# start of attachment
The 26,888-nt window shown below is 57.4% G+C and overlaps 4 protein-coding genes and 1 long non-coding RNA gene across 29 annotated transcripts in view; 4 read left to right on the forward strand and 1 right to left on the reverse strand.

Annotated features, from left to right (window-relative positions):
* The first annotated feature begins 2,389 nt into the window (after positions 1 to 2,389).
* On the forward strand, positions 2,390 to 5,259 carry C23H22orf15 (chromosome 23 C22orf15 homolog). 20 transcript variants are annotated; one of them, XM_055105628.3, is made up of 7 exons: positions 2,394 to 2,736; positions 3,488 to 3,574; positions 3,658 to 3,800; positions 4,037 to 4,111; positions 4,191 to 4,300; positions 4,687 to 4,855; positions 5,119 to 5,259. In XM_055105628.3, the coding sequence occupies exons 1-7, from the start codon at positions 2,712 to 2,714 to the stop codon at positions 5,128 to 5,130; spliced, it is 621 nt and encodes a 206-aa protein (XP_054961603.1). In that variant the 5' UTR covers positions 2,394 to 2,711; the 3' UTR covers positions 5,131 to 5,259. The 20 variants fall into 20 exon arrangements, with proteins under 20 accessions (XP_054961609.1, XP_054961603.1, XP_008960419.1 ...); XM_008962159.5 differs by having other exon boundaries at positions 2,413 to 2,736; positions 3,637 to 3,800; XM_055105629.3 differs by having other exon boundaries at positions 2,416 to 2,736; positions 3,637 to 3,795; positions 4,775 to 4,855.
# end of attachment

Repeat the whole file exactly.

The 26,888-nt window shown below is 57.4% G+C and overlaps 4 protein-coding genes and 1 long non-coding RNA gene across 29 annotated transcripts in view; 4 read left to right on the forward strand and 1 right to left on the reverse strand.

Annotated features, from left to right (window-relative positions):
* The first annotated feature begins 2,389 nt into the window (after positions 1 to 2,389).
* On the forward strand, positions 2,390 to 5,259 carry C23H22orf15 (chromosome 23 C22orf15 homolog). 20 transcript variants are annotated; one of them, XM_055105628.3, is made up of 7 exons: positions 2,394 to 2,736; positions 3,488 to 3,574; positions 3,658 to 3,800; positions 4,037 to 4,111; positions 4,191 to 4,300; positions 4,687 to 4,855; positions 5,119 to 5,259. In XM_055105628.3, the coding sequence occupies exons 1-7, from the start codon at positions 2,712 to 2,714 to the stop codon at positions 5,128 to 5,130; spliced, it is 621 nt and encodes a 206-aa protein (XP_054961603.1). In that variant the 5' UTR covers positions 2,394 to 2,711; the 3' UTR covers positions 5,131 to 5,259. The 20 variants fall into 20 exon arrangements, with proteins under 20 accessions (XP_054961609.1, XP_054961603.1, XP_008960419.1 ...); XM_008962159.5 differs by having other exon boundaries at positions 2,413 to 2,736; positions 3,637 to 3,800; XM_055105629.3 differs by having other exon boundaries at positions 2,416 to 2,736; positions 3,637 to 3,795; positions 4,775 to 4,855.